Archive for the 'Gear' Category

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Mash Tun Cooler Assembly

Assembling the mash tun was really quite simple (and quick) once I had all the correct parts. I had to make a second trip, this time to A-boy, to get a smaller close nipple and braided line. The images will link to larger versions when clicked. Well, without further ado.

Step One: Get a cooler

Rubbermaid 10 gallon cooler

I’m using a rubbermaid 10 gallon drink cooler from Home Depot (notice the logo), though this can be done with a smaller or rectangular cooler as well

Step Two: Remove the faucet

Remove the faucet

I did this in the store to make sure I had the right diameter of close nipple. Use a crescent wrench to hold the nut on the inside in place and twist on the outside faucet.

Assemble new manifold and drain system

Out flow assembly

Here’s how the pieces are assembled, though only put one half on, because you have to put the close nipple through the hole in the cooler before tightening up. Use teflon tape on each threaded fitting. I installed the internal compression fitting and washer first, inserted it through the cooler, then installed the exterior washer and faucet. Don’t over-tighten the assembly or you’ll damage the washers. I tightened just a little bit more than was possible by hand.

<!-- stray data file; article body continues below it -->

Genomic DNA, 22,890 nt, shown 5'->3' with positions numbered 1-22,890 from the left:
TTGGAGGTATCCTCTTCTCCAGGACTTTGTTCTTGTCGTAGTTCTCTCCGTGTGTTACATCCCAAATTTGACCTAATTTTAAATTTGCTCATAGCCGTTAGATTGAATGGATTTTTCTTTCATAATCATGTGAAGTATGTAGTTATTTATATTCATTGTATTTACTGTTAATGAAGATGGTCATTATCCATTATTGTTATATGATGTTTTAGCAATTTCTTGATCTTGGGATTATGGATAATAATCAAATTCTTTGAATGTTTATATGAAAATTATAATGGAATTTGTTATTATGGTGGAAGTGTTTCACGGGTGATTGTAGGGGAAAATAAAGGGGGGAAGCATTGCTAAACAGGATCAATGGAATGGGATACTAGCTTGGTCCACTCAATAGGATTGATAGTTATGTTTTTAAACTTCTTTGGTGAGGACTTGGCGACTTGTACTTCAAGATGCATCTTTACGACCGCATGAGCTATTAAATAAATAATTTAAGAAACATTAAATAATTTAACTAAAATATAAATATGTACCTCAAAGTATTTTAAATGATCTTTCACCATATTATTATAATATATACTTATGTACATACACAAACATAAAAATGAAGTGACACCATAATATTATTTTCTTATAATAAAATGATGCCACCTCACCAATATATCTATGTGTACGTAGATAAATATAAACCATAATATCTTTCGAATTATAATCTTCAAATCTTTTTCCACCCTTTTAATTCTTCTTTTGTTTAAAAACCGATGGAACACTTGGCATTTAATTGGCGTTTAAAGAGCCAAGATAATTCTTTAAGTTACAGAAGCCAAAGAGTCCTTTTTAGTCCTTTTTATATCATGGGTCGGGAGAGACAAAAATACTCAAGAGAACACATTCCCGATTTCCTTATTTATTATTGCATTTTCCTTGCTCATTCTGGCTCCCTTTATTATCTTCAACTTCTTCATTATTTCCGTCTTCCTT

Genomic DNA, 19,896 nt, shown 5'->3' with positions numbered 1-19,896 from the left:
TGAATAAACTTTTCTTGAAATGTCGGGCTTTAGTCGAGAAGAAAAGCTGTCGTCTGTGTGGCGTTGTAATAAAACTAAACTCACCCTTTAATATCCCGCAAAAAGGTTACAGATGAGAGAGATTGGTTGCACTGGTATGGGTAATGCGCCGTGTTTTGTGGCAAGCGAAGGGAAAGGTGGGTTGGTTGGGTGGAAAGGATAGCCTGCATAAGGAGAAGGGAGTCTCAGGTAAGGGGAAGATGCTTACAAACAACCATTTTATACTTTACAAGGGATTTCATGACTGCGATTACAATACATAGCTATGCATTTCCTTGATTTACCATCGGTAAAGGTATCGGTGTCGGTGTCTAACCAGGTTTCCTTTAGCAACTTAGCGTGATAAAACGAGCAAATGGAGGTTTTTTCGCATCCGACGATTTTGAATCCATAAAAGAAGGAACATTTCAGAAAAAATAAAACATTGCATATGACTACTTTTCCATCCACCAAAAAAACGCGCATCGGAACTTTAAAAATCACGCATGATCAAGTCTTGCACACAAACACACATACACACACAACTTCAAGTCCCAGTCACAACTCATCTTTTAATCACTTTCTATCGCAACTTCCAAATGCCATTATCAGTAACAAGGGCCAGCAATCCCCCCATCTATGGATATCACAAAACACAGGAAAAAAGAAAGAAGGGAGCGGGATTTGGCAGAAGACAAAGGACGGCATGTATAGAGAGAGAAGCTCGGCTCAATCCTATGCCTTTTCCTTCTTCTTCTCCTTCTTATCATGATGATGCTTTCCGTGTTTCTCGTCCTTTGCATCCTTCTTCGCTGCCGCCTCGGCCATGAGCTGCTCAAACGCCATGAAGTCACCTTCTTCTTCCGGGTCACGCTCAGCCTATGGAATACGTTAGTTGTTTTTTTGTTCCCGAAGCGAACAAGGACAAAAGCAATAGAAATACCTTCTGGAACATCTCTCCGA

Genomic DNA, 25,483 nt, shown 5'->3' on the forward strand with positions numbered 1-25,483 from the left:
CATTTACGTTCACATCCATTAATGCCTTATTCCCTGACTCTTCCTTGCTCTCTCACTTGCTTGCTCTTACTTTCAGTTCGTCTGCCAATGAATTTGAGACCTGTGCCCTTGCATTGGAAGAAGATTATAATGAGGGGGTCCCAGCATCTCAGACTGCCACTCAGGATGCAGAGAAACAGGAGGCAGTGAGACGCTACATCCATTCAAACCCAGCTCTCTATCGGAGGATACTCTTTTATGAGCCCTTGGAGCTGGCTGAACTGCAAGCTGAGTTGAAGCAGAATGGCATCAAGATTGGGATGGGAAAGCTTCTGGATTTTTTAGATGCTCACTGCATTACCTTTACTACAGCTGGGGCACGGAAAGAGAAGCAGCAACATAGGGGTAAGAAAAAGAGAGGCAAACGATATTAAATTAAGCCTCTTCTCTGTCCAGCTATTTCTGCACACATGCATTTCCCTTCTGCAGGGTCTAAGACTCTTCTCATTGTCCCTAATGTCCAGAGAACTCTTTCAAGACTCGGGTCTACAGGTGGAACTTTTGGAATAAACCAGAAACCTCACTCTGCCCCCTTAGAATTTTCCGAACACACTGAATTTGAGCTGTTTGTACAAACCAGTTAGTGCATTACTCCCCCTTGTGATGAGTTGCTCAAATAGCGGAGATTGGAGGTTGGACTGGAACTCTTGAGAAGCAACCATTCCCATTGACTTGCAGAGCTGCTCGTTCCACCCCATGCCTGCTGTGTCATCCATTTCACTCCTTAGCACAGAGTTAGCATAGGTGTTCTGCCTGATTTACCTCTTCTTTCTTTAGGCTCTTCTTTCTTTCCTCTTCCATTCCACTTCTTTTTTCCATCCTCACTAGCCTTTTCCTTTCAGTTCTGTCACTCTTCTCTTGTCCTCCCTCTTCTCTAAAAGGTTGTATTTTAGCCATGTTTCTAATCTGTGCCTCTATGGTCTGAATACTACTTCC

Moment of truth, part 1

Wet test

If everything seems to fight right, give it a dry run. Well, a wet run. Add hot water to the tun and let it sit for 20 minutes or so to see if the vessel remains water-tight. If so, you’re ready to brew. See, that was cake.

No Leaks

Moment of truth, part 2

To be continued…

Mash Tun shopping list

A trip to the store.

  • Stainless Steel braided line: $9.49
  • 1/2″ brass close nipple: $2.58
  • 2 – 1/2″ washers: $0.74
  • 1/2″ to 3/8″ compression fitting: $2.39
  • 10 gallon HDPE drinking cooler: $39.97
  • 1/2″ brass valve: $5.77

So, for $60, I have an assembled 10 gallon insulated mash tun. I’m still uncertain if the braided stainless steel is the way to go, but I’m thinking it’ll work well enough compared to a false bottom or scored manifold.

I ended up using a compression fitting to connect to one end of the braided line, which meant I didn’t have to sweat any copper joints. Plus, copper is so expensive right now that even small sections of coiled copper have security tags attached.

Next: assembly….

Building a Mash Tun with a cooler

After some spectacular results using Scott’s cooler/mash tun, I’ve decided to build a mash/lauter tun from a 10 gallon Rubbermaid drink cooler and go all-grain. Joe and I brewed three great beers, and he’s done another couple that have turned out quite well. The quality of each of the beers seems to be as good or better than the best 10% of my extract and partial mash brews. Time to step up.

To start the process, I’ve been scouring the internet and print material on converting a cooler. I’ve been watching craigslist for some time hoping a 10 gallon drink cooler would pop up at the right price, but the only finds have been far enough out of the city that the savings over a new cooler are easily used up in travel and lost time. Luckily, Home Depot sells an orange HDPE lined cooler for $40. I opted for the cylindrical because John Palmer recommended them for 5 gallon batches, which is probably most of what I’ll be doing. There are lots of instructions out there on converting both a cylindrical and a rectangular cooler, which I’ve linked to at the bottom for reference.